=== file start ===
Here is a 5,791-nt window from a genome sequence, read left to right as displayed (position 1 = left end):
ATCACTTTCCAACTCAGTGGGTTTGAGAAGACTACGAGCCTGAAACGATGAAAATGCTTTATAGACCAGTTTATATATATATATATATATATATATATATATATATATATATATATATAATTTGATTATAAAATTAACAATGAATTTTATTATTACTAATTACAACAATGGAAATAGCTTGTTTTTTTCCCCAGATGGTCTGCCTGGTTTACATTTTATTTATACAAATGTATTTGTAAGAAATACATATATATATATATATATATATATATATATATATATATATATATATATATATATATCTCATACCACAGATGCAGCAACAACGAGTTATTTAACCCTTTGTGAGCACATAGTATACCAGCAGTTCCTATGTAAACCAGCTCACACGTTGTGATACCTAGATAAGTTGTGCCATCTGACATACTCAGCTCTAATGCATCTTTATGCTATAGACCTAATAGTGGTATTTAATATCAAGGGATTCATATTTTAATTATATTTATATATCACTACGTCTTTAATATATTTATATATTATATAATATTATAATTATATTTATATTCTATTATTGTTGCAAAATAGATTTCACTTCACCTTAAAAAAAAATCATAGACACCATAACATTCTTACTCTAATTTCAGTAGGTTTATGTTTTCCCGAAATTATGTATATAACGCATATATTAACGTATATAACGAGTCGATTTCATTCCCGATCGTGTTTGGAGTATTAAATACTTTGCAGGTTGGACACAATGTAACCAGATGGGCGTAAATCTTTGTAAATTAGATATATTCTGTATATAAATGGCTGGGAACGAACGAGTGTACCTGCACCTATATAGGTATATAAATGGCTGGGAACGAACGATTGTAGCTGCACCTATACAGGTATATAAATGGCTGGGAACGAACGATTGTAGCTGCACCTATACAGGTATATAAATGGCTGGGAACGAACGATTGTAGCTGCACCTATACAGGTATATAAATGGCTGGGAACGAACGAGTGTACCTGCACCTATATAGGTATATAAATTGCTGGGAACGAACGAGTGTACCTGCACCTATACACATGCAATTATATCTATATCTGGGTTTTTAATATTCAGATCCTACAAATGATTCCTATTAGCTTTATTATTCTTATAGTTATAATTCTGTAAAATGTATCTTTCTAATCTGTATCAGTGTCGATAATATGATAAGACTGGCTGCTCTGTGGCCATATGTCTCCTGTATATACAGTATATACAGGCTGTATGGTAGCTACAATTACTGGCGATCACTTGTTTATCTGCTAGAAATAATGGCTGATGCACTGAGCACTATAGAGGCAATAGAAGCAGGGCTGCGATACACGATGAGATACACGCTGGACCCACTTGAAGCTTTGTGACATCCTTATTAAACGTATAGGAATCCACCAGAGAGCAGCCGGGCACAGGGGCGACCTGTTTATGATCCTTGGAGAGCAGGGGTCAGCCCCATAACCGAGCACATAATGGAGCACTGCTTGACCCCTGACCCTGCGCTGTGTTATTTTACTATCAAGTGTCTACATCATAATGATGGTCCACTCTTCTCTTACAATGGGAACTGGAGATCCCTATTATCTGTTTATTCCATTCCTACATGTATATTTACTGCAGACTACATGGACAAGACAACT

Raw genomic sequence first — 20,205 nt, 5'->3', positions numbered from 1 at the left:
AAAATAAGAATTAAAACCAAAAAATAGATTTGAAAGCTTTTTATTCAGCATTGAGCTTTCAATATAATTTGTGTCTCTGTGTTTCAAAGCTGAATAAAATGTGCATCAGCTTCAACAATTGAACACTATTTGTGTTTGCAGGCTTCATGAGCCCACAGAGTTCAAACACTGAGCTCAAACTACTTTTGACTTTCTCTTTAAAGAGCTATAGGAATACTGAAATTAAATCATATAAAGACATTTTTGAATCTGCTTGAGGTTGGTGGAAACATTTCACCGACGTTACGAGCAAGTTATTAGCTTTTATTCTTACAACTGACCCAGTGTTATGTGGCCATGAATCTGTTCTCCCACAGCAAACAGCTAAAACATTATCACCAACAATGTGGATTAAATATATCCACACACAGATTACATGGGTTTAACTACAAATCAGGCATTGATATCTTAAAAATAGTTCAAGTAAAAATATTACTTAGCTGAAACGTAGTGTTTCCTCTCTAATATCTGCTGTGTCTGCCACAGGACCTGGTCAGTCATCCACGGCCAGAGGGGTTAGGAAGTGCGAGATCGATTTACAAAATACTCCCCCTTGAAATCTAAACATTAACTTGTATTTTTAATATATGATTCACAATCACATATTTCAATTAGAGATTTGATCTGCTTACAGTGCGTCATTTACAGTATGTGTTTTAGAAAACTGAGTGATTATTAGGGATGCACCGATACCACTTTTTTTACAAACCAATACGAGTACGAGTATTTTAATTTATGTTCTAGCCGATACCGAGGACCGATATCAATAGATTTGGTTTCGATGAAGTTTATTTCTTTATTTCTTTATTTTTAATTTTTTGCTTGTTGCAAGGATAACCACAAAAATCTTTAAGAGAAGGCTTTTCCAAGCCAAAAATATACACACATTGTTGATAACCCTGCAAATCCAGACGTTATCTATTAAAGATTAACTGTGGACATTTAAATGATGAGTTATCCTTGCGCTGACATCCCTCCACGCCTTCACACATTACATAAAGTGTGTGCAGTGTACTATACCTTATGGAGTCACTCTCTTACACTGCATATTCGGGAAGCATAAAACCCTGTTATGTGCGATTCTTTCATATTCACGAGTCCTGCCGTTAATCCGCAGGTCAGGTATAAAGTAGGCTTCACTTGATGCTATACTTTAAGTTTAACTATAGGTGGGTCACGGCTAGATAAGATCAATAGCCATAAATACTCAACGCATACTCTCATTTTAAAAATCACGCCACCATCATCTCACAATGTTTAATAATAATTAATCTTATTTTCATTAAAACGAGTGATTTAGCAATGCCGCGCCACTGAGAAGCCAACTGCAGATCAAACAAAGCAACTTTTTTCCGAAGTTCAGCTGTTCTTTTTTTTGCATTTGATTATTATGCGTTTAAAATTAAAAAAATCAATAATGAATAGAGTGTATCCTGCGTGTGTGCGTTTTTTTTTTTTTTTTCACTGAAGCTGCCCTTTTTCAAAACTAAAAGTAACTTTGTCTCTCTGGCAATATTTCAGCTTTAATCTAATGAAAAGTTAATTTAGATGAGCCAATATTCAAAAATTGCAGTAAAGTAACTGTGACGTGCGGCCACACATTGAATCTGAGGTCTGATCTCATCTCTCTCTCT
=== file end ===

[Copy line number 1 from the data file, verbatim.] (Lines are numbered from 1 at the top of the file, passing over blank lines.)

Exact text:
Here is a 5,791-nt window from a genome sequence, read left to right as displayed (position 1 = left end):